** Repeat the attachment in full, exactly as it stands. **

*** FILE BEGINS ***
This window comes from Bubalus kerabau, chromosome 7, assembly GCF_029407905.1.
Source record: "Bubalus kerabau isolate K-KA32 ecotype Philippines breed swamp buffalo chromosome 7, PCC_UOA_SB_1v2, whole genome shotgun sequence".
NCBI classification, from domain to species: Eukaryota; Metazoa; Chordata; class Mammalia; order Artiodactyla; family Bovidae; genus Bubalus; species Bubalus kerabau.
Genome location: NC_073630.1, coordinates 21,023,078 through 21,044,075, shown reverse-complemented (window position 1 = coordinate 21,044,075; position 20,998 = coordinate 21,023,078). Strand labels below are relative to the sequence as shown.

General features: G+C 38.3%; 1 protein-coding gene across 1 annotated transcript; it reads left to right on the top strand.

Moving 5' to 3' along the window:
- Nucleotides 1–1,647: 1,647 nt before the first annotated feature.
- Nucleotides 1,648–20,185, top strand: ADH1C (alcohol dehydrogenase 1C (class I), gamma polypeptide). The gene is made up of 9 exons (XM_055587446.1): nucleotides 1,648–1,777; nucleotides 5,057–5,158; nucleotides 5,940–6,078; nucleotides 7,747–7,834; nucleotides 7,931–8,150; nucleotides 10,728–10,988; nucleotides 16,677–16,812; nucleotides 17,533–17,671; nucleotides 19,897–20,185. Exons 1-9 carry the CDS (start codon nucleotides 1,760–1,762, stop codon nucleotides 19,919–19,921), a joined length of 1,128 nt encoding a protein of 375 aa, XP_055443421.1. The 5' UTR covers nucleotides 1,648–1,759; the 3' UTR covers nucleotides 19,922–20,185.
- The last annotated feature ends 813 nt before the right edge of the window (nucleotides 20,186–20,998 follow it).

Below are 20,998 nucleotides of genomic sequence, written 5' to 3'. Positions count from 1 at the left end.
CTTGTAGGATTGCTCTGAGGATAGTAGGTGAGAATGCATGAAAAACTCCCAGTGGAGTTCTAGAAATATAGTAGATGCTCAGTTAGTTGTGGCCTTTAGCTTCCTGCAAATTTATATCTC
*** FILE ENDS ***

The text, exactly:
This window comes from Bubalus kerabau, chromosome 7, assembly GCF_029407905.1.
Source record: "Bubalus kerabau isolate K-KA32 ecotype Philippines breed swamp buffalo chromosome 7, PCC_UOA_SB_1v2, whole genome shotgun sequence".
NCBI classification, from domain to species: Eukaryota; Metazoa; Chordata; class Mammalia; order Artiodactyla; family Bovidae; genus Bubalus; species Bubalus kerabau.
Genome location: NC_073630.1, coordinates 21,023,078 through 21,044,075, shown reverse-complemented (window position 1 = coordinate 21,044,075; position 20,998 = coordinate 21,023,078). Strand labels below are relative to the sequence as shown.

General features: G+C 38.3%; 1 protein-coding gene across 1 annotated transcript; it reads left to right on the top strand.

Moving 5' to 3' along the window:
- Nucleotides 1–1,647: 1,647 nt before the first annotated feature.
- Nucleotides 1,648–20,185, top strand: ADH1C (alcohol dehydrogenase 1C (class I), gamma polypeptide). The gene is made up of 9 exons (XM_055587446.1): nucleotides 1,648–1,777; nucleotides 5,057–5,158; nucleotides 5,940–6,078; nucleotides 7,747–7,834; nucleotides 7,931–8,150; nucleotides 10,728–10,988; nucleotides 16,677–16,812; nucleotides 17,533–17,671; nucleotides 19,897–20,185. Exons 1-9 carry the CDS (start codon nucleotides 1,760–1,762, stop codon nucleotides 19,919–19,921), a joined length of 1,128 nt encoding a protein of 375 aa, XP_055443421.1. The 5' UTR covers nucleotides 1,648–1,759; the 3' UTR covers nucleotides 19,922–20,185.
- The last annotated feature ends 813 nt before the right edge of the window (nucleotides 20,186–20,998 follow it).

Below are 20,998 nucleotides of genomic sequence, written 5' to 3'. Positions count from 1 at the left end.
CTTGTAGGATTGCTCTGAGGATAGTAGGTGAGAATGCATGAAAAACTCCCAGTGGAGTTCTAGAAATATAGTAGATGCTCAGTTAGTTGTGGCCTTTAGCTTCCTGCAAATTTATATCTC